« On the Horns of a Dilemma | Main | The Camera Doesn't Lie »

Midwife Crisis

Midwives-sages-femmes-movie-review-quentin-vernede-lucie-mancipoz-simon-roth-marine-gesbert-héloïse-janjaud-tarik-kariouh
Geko Films

MOVIE REVIEW
Midwives (2023)

There are real childbirth scenes throughout “Midwives,” which is a testament to the skill of the director, Léa Fehner, in creating an environment where these parents felt comfortable enough to allow these intimate moments to be filmed. But this is the only comfortable thing about this movie, a cri-de-coeur about the state of French healthcare system which is obviously what brought it to the Berlinale. It’s similar to the recent “The Divide,” except that was about a hospital as a metaphor for the nation, while this movie is only focused on the maternity ward.

It's loosely structured around the first year in the careers of the newly qualified Sofia (Khadija Kouyaté) and her roommate, Louise (Héloïse Janjaud), who arrives on her first day onto the ward in Toulouse in the middle of a screaming breakup with a boyfriend. Sofia makes a much better first impression, but she’s immediately put on birthing-class duty, while Louise is thrown in at the deep end, helping in multiple deliveries right away. There’s a shocking contrast to the way in which the medical staff shout and snap at each other while expressing nothing but kindness and patience with the patients. The ward is perennially understaffed, with the midwives having to juggle up to four people in labor at a time; the exasperated, impatient team leader, Bénédicte (Myriem Akheddiou), even advises Louise to get used to urinary tract infections, because there’s no time to pee on shift. One particularly bad day for Marilyn (Marine Gesbert, a spitfire) involves one of her patients giving birth alone while she tries to stop another woman in labor from bleeding to death.

The comic relief from all the stress is intern Valentin (Quentin Vernede), a gawky redhead who eagerness to help is matched only by his clumsiness. The team’s reaction to the cake he bakes one afternoon is a comic masterpiece. Sofia and Louise rent Valentin their sofa, and all goes well until Sofia experiences a terrifying delivery during which a homeless undocumented immigrant named Mariam (Toulou Kiki Bilal) nearly loses her baby. Sofia’s confidence is so badly damaged she calls for unnecessary doctor consults and shouts at the patients, causing manager Capucine (Fleur Fitoussi, channeling Celia Imrie from the British TV show “Dinnerladies”) to put her on leave. Then Valentin gets lost in the hospital and discovers Mariam and her baby living in a stairwell. He brings them back to the flat, where Sofia demonstrates a kindness that surprises even herself. But Louise doesn’t want the responsibility, which puts their friendship at risk. The situation is made worse by Louise handling the delivery of colleague Reda’s (Tarik Kariouh) sister’s baby with expert skill – mainly needed for their overbearing mother – which means her career position is suddenly much better than Sofia’s.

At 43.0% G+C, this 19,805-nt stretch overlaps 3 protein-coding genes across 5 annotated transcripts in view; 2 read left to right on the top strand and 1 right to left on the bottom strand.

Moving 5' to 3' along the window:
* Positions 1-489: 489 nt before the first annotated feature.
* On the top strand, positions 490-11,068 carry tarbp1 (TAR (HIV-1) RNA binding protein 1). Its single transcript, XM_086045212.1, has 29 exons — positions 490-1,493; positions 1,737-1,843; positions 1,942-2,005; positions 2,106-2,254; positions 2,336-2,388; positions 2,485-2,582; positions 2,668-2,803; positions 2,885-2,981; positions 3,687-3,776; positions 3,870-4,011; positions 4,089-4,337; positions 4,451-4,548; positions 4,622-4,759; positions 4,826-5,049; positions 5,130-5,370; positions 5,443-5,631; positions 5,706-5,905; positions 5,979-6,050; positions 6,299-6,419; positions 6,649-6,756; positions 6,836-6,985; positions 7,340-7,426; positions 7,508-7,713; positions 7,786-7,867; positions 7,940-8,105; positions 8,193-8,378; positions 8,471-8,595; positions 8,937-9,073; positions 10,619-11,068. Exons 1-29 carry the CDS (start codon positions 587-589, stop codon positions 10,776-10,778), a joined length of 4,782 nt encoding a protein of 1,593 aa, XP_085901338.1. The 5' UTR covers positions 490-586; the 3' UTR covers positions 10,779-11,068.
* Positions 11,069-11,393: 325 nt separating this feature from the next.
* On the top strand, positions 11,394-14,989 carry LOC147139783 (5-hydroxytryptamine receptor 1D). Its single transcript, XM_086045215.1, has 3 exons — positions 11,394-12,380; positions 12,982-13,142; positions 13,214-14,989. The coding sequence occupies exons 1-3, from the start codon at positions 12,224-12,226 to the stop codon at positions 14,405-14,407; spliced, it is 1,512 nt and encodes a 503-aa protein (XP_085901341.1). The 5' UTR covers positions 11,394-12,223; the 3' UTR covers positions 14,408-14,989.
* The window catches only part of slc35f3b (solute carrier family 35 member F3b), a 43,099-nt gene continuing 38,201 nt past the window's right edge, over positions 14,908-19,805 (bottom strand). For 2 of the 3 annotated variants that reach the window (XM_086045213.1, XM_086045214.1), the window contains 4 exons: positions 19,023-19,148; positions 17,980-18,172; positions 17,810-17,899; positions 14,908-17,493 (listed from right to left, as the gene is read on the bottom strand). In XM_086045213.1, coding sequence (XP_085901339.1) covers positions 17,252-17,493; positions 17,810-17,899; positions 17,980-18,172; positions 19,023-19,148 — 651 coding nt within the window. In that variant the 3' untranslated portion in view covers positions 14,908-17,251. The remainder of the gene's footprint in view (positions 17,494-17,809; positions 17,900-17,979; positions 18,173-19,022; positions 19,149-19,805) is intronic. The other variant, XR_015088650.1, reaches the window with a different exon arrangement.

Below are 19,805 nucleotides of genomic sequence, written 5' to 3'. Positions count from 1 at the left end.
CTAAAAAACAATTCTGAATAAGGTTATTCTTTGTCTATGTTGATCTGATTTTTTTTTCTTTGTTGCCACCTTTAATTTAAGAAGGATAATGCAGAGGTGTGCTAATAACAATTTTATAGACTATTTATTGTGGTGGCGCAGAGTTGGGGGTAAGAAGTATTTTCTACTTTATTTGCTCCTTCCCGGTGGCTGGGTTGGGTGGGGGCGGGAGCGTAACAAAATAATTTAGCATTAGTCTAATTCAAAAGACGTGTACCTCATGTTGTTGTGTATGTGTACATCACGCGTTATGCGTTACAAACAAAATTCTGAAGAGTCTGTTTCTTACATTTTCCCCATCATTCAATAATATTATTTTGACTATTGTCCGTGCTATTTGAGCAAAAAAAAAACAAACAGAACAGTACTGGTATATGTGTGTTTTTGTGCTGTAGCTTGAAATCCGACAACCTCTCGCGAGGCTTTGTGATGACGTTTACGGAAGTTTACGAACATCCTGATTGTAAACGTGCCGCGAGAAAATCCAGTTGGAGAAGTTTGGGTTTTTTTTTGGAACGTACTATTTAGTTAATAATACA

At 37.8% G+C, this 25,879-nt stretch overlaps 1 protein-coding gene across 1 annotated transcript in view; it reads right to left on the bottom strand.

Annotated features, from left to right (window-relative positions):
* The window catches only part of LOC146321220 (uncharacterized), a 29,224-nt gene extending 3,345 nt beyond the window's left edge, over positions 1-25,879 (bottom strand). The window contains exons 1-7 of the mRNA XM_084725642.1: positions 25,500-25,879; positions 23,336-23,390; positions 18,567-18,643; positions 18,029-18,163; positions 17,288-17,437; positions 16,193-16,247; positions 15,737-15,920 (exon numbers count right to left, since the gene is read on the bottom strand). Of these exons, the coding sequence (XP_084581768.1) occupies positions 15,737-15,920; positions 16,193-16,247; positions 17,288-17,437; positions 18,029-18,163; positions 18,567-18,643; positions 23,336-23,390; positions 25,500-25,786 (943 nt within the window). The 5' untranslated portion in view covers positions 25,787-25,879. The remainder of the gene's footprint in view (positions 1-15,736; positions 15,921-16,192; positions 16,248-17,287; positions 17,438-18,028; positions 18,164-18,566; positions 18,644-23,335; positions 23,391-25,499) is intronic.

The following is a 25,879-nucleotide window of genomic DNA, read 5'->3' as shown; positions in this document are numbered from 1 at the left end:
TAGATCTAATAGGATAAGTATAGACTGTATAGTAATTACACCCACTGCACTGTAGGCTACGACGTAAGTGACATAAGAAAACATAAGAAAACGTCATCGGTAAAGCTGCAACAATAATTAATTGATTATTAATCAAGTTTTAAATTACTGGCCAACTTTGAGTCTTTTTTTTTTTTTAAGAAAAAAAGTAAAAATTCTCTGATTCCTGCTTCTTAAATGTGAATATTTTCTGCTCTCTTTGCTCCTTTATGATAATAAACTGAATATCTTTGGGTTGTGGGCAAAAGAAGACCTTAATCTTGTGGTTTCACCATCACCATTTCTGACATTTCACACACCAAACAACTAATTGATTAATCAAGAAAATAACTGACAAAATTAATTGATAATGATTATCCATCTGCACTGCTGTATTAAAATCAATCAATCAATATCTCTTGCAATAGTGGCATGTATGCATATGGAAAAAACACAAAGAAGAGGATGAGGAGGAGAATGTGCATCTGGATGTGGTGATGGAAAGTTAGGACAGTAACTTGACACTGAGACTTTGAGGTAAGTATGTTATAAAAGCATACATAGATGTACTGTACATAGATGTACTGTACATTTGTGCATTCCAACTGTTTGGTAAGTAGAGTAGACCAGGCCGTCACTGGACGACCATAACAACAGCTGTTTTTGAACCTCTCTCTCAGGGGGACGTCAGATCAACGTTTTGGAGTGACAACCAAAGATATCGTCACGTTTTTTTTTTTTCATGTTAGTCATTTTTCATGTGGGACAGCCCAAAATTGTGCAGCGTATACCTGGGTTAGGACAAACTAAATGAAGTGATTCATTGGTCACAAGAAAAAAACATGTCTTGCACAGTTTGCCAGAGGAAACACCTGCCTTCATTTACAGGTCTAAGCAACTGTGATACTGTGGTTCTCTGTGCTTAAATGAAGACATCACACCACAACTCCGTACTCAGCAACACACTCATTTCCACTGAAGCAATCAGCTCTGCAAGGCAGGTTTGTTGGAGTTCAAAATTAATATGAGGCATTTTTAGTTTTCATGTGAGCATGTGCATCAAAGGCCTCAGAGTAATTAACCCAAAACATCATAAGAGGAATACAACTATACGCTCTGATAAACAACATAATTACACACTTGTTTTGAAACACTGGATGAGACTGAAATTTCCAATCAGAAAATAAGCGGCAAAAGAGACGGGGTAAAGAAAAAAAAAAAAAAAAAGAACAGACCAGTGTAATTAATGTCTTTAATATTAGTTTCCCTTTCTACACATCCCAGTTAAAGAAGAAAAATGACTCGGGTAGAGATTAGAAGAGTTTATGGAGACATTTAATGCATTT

Ms. Fehner cowrote the script with Catherine Paillé based on the stories of six midwives who are prominently thanked in the credits. Jacques Girault’s camera and Julien Chigot’s editing combine with Emmanuelle Villard’s sound to make the ward feel like a real workplace, albeit one where life-or-death consequences that most people never experience happen several times a day. The bitterness of the midwives is against the workload and the constant budget cuts that work them to the bone; and there’s no slack in the system anymore. Everyone in the hospital is truly doing their best, but it’s only barely good enough, and usually not even that. And even that is only possible due to the willingness of the medical professionals to sacrifice their own health, emotional wellbeing and time with their own families. When Louise touches Reda’s arm in front of a startled Charlotte (Lucie Mancipoz) it’s a rare moment of kindness between the staff – and of course, Charlotte knows exactly what it means, and makes sure Reda sees she knows. It all builds to a day when Bénédicte must make an impossible, horrible choice.

The result of that choice becomes a huge scream of despair against a system that values profits over health and doesn’t put the bodies of its people, especially the most helpless ones, first. The work of economist Katrine Marçal is to be recommended here. It’s hard to see these little lives come into the world and not be overwhelmed with the desire to protect them; and it’s harder to understand why our medical systems don’t make that easier for the professionals who do that protecting. But “Midwives” is not a polemic; and it’s not propaganda (though people who hate the idea of socialized healthcare will see it that way). It’s just an exceptional movie in how it centers the human body and its requirements, and tells a deeply human story about what we risk when we don’t protect ourselves.

Comments

Post a comment

This weblog only allows comments from registered users. To comment, please Sign In.

© 2008-2024 Critic's Notebook and its respective authors. All rights reserved.
Privacy Policy | Terms of Use | Subscribe to Critic's Notebook | Follow Us on X
Contact Us | Write for Us | Reprints and Permissions | Powered by TypePad